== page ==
Throughout his career with ONE Championship, Adrian “The Hunter” Pang has been one of the most thrilling competitors in the organization. The hard-hitting Aussie is a BJJ black belt who simply does not engage in a boring contest. He always brings the fireworks.
Pang may be 40 years of age, but he is not discouraged in his career. In fact, he is as motivated as ever. He absolutely loves the competition, and training alongside some of the best up-and-coming talents at his Integrated MMA gym in Brisbane, Australia.
Merely a week from the event, Pang spoke to us about his last match with Amir Khan, his upcoming tilt with Banario, the success of his fellow Australians, and what lies ahead of him in 2018 and beyond.
ONE Championship: Last time we spoke, you were coming back from a knee injury. How are you feeling now?
Adrian Pang: Well, I smashed my knee two weeks before my last contest, and I thought it was just a bit swollen. The swelling went down, and I could not run much, but I had no idea it was as bad as it was until afterwards.
I had to get an MRI, and I had a torn PCL. Basically, my knee was just torn [badly], and was unstable. I did not have surgery, but they said come back in three months’ time. I came back exactly in three months’ time, and the scar tissue should have healed up.
I came back, and they said go for it. It is still not 100 percent, but it is never going to be, so I am happy. I tore my knee, but I was not going to pull out of the bout, and I was not going to sit back because I hurt my knee. No matter what happens, you are never going to be 100 percent. So I am happy with where I am at.
ONE: You have rarely dealt with defeat, but now you are on a three-bout skid. Do you feel like your back is against the wall at ONE: HEROES OF HONOR?
AP: The bouts are not getting easier for me. I’ve lost three in a row. I am not facing someone that has lost three in a row, or even two in a row. Honorio has won four in a row. Amir [Khan] had won how many in a row? I will face anyone if I am given time to prepare for them.
It feels like crap because I am 40, so it just sucks. I know I cannot [compete] forever, but I would love to do it forever, and it is going to feel like crap when I have to stop.
Yes, I have been losing, but it is not like I am getting my butt handed to me, or my head knocked out to where I have to say, ‘Hey, it is time to hang up the gloves.’ With people trying to run around and out-point me, it is like I have not really lost a bout. It still hurts all the same, but I do not feel that my back is against the wall.
ONE: There is no exact time limit on when an athlete has to retire from this sport, but where is your head at right now?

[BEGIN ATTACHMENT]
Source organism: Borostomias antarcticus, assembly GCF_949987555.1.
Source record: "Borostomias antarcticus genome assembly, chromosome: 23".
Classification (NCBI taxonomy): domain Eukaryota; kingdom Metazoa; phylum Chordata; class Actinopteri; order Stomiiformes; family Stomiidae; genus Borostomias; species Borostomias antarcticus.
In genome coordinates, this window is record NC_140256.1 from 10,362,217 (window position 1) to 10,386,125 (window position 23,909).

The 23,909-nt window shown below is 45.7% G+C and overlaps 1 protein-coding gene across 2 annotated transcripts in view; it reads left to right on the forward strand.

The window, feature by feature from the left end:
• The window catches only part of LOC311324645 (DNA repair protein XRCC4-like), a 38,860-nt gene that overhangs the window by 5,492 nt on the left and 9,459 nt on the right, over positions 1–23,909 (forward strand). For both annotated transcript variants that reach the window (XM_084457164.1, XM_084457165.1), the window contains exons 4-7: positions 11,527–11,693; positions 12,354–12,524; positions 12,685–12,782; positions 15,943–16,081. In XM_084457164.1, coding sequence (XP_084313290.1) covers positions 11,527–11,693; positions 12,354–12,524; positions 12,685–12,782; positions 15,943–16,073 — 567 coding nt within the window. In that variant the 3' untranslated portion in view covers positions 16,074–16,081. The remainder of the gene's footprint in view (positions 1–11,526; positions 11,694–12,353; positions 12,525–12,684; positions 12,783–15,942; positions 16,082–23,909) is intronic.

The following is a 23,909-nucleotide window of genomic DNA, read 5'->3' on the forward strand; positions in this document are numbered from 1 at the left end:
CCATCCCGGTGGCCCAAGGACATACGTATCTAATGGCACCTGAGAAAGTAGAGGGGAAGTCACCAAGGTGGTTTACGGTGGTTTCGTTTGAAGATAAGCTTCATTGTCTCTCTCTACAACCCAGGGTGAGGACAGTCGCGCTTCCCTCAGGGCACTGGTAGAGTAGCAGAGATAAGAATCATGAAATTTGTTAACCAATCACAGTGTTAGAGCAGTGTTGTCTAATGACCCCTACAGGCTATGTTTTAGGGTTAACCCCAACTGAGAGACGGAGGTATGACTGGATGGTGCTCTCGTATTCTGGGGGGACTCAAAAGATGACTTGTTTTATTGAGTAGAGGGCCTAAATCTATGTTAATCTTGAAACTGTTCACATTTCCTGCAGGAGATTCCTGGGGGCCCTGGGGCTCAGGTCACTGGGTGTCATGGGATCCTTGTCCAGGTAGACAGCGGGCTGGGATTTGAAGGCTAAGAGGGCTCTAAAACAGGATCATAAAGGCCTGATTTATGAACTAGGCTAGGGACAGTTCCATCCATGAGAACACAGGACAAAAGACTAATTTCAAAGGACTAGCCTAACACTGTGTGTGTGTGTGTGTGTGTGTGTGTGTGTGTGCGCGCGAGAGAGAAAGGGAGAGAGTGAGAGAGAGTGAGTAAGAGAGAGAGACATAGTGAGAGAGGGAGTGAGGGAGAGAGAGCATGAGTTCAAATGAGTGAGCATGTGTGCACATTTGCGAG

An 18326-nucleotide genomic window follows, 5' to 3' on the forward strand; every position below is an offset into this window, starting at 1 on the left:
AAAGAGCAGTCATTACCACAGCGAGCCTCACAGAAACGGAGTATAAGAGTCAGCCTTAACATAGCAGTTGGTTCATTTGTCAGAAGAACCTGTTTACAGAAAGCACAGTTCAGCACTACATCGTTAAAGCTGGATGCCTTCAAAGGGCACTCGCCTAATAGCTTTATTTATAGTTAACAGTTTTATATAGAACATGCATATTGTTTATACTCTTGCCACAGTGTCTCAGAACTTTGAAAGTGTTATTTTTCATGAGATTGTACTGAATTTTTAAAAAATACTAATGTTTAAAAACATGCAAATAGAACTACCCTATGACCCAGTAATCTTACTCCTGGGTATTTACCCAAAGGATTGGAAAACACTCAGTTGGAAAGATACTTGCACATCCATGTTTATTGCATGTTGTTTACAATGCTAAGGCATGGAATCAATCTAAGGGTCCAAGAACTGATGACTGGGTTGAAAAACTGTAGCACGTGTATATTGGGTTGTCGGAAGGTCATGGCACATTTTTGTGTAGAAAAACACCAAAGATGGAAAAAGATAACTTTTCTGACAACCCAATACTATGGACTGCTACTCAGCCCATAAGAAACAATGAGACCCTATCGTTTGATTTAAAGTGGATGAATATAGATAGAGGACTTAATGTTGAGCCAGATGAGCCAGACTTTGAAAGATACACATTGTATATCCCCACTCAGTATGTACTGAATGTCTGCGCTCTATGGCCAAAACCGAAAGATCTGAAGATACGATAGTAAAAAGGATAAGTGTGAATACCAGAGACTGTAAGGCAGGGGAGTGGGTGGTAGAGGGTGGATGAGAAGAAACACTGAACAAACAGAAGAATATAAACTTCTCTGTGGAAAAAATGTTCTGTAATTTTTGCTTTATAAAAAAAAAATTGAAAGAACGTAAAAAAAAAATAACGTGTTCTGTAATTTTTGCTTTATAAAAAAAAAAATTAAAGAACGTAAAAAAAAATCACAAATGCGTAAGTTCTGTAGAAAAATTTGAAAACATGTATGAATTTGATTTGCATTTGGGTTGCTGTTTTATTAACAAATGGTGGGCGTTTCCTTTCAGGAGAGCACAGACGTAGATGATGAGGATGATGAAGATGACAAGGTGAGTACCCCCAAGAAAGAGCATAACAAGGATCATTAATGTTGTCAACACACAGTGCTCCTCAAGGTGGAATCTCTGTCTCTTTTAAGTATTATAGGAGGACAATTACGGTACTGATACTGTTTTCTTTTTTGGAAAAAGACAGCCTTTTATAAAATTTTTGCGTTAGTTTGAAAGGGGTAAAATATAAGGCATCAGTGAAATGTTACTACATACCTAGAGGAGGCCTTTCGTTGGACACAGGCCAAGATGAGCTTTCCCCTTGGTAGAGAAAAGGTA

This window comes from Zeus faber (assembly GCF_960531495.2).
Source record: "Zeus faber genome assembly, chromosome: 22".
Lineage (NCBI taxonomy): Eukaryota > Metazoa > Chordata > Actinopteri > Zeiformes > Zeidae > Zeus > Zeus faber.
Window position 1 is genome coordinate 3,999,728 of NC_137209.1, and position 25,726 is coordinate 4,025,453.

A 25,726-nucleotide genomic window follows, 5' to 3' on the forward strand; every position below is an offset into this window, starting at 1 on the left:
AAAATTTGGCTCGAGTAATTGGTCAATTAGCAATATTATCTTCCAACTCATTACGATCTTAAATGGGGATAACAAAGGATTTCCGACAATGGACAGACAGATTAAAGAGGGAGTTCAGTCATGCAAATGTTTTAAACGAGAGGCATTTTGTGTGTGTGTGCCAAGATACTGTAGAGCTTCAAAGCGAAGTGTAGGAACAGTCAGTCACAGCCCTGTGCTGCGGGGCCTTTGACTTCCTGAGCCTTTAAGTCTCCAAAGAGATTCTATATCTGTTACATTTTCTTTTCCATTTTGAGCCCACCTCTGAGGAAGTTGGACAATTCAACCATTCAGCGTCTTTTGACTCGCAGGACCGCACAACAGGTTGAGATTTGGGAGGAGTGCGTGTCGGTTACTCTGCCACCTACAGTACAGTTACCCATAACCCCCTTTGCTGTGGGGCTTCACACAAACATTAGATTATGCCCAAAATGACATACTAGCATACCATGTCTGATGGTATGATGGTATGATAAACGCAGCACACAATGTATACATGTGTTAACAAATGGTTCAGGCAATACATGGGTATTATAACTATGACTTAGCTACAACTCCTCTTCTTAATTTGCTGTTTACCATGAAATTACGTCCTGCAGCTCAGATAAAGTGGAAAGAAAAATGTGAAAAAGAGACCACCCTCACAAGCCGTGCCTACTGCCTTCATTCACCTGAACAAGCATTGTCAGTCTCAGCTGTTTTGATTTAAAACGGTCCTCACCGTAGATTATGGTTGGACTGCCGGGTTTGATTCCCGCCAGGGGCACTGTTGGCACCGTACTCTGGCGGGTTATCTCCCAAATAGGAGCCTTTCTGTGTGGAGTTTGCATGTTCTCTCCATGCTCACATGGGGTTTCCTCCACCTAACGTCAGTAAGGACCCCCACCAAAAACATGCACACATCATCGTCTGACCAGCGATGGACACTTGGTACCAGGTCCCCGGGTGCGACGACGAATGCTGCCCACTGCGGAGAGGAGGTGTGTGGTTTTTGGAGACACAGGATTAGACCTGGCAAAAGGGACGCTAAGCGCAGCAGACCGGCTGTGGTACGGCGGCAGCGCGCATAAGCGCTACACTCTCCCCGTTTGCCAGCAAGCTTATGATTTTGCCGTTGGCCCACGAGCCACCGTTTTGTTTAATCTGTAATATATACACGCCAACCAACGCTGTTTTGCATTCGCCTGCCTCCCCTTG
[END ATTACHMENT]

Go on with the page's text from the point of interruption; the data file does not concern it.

AP: It depends on the individual, not so much your age. Sure, I am a little bit more tired than I used to be, and my injuries hang around a little bit longer, but I’ve still got it. I still actively coach in my gym, and I am a hands-on guy. I lead by example.
I’ve got a young two-time Australian champion [in the gym], and I am hanging in there with him, and teaching him my tricks. I still feel great, and I still feel I can do it. I just want exciting bouts.
They say you cannot teach an old dog new tricks, but I have been there, done that, and I am always evolving. I am not stuck in the 1980s.
ONE: Between coaching and training, how much does that inspire the athletes at your gym? And how important is it to teach through personal experiences?
AP: I am not one of the boys because I am older, but I always led by example. If I am making the boys do 100 push-ups, then I am doing 100 push-ups. Some coaches sit there and bark orders, but they cannot actually do it themselves.
I pride myself on leading by example, and obviously when I am winning, I get more members [at the gym]. But my students know I am giving it my all whether I win, lose, or draw. They know I am not shortcutting myself. It is a little harder because I have to run the show, as well as train myself, so I do not get the coaching that I need. But I am cool with it.
I have some undefeated boys in my gym now, and they are going to be huge one day, so seeing them win [now] is so cool. This can be a selfish sport, but not on my team. We stand for each other, and there are no egos.
ONE: There are several Australians making waves in ONE right now. What are your thoughts on that, and do you share a relationship with any of those guys?
AP: We are finally catching up. We have always been tough, and we have been producing champions since 2001. It is cool. I see Martin Nguyen doing well, and Reece McLaren [is doing well], and it is great.
We are all for one, and one for all down here. When they win, I am happy. When Martin knocked out Eduard [Folayang] in my division, I did not feel threatened. I just felt happy that another Australian won the gold, especially the way that he did it.
ONE: How about if it came to a point of competing against another Australian, like Martin? How would that go?
AP: It is not like we are training partners. I know him, and we are not, like, best friends. He would face me, and if he had the belt, I would face him. But I do not like talking about that too much because everybody is calling Martin out. He has two belts, and everybody should just shut their mouths, and get in line.